Looking Up Now And Again is a photo series by Bozeman photographer Kayla Bedey. Below is a description of the process used, and an accompanying poem, also written by Kayla.
The Nineteenth Century Instagram: Gum Bichromate
Though it may not be evident, the photographs featured here were photographed on color negative film. The prints here were made using the nineteenth-century contact printing process, Gum Bichromate.
Although they are made by exposing to light an enlarged negative, the process is in some ways closer to painting. It consists of a fabrication of painted on layers comprised of gum Arabic, water colored pigments and ammonium dichromate. To create a tricolor print like these, the use of three primary pigments is used; yellow, cyan, and magenta. Where light hits the negative most, the gum layers harden the most and creates the shadow areas of the image. Areas where light hits least, the gum and pigment wash away proportionally revealing the highlights. Development of the print is not caused by the use of chemistry, but rather that of water in which the print soaks upside down for an hour or so. Each pigment color is its own layer; coat, expose, develop, repeat…until the print is to that of your aesthetic.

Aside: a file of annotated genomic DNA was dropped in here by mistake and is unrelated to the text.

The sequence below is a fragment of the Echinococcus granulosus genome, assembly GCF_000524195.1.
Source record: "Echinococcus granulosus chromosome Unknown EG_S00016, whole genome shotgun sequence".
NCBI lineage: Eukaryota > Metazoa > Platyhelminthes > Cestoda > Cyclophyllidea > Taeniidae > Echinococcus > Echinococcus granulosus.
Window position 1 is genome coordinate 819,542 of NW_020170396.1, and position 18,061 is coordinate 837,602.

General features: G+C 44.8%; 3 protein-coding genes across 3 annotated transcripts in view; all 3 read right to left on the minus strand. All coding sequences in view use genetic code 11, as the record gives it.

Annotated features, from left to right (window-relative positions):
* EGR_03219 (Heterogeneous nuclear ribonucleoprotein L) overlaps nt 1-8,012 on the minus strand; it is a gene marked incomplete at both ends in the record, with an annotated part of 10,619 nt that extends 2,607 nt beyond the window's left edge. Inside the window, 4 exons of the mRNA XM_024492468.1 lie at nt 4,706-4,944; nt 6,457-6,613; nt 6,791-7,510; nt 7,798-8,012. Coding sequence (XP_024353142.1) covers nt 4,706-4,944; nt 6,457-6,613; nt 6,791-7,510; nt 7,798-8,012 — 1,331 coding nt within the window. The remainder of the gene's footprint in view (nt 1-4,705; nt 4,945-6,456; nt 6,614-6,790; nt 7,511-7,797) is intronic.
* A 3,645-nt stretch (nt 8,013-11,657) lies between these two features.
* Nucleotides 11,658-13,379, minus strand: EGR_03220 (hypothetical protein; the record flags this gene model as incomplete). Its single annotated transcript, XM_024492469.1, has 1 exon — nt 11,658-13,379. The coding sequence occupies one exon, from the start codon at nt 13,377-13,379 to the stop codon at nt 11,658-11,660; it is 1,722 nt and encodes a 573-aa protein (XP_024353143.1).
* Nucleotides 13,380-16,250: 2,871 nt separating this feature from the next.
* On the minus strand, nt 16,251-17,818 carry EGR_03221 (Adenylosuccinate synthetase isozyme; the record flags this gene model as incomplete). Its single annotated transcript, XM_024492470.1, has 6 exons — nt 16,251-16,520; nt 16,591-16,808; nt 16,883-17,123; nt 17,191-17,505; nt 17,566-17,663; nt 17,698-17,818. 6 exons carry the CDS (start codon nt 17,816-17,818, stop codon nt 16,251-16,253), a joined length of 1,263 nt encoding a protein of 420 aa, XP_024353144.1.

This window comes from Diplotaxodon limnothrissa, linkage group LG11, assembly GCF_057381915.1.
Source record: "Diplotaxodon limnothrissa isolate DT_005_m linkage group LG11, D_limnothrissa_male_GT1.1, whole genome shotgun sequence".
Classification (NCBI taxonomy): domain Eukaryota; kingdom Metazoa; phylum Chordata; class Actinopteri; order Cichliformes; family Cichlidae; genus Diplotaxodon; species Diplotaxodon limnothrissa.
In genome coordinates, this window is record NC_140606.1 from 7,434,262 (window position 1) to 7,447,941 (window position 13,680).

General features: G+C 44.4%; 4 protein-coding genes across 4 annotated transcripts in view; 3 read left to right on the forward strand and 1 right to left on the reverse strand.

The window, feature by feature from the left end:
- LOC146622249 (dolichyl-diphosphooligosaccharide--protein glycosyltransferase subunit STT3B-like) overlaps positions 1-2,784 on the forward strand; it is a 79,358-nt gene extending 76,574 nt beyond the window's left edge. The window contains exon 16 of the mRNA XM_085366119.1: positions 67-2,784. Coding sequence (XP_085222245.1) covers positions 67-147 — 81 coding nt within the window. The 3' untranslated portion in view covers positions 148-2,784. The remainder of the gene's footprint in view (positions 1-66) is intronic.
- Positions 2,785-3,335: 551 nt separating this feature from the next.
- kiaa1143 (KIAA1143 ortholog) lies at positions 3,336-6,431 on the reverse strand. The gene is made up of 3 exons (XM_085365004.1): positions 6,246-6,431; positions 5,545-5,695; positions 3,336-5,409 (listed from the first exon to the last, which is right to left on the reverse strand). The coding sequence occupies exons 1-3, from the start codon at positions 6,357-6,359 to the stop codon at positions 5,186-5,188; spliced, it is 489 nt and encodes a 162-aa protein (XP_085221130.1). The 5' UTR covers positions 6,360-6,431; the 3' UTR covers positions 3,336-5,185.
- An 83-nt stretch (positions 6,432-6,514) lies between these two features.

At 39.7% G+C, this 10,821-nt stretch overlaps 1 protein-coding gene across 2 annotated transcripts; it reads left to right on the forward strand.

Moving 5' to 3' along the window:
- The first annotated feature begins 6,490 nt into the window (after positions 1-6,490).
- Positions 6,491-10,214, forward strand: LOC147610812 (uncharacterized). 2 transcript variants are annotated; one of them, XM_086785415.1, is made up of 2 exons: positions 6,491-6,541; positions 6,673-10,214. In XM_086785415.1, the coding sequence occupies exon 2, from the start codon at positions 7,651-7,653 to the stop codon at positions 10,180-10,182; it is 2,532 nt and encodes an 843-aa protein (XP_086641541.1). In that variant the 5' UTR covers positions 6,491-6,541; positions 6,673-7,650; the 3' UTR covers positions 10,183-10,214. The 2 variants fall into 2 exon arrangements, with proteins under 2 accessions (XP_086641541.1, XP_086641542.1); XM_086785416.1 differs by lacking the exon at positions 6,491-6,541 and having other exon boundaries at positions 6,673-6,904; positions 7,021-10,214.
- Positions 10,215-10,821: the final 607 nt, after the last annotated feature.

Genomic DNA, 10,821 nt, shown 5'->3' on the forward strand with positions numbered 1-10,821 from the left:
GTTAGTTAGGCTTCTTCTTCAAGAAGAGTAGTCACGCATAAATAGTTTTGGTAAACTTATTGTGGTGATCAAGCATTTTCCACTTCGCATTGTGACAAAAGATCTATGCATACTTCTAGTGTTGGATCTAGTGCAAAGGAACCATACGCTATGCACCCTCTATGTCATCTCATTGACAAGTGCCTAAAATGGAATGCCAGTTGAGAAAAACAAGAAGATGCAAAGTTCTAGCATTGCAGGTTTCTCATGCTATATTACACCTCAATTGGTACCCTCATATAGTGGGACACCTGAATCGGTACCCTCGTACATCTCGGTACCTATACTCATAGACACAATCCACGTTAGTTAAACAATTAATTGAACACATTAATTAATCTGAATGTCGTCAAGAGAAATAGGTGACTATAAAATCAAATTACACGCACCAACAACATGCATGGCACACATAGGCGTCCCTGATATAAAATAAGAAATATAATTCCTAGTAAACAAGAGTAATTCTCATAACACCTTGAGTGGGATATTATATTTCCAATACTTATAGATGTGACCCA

Looking Up Now And Again
A poem by Kayla Bedey
What happened to the simple days.
The simple age.
Laying beneath the trees,
Staring at the intricate patterns composed by branches and leaves.
Dreaming of a “grown-up” you.
Of what life has in store,
Without really worrying about a thing.
Now it’s today.
Today’s the day.
Think back to the simple days.
Where those tree patterns befuddled your brain.
You’re dreaming of the “young” you,
While fretting about the now.
The right now you.
But not quite accepting the now.
Trying to drown out the stress of now by remembering then.
By wishing now was then.
But we all know that can never be.
Then can never be now.
Now can never be then.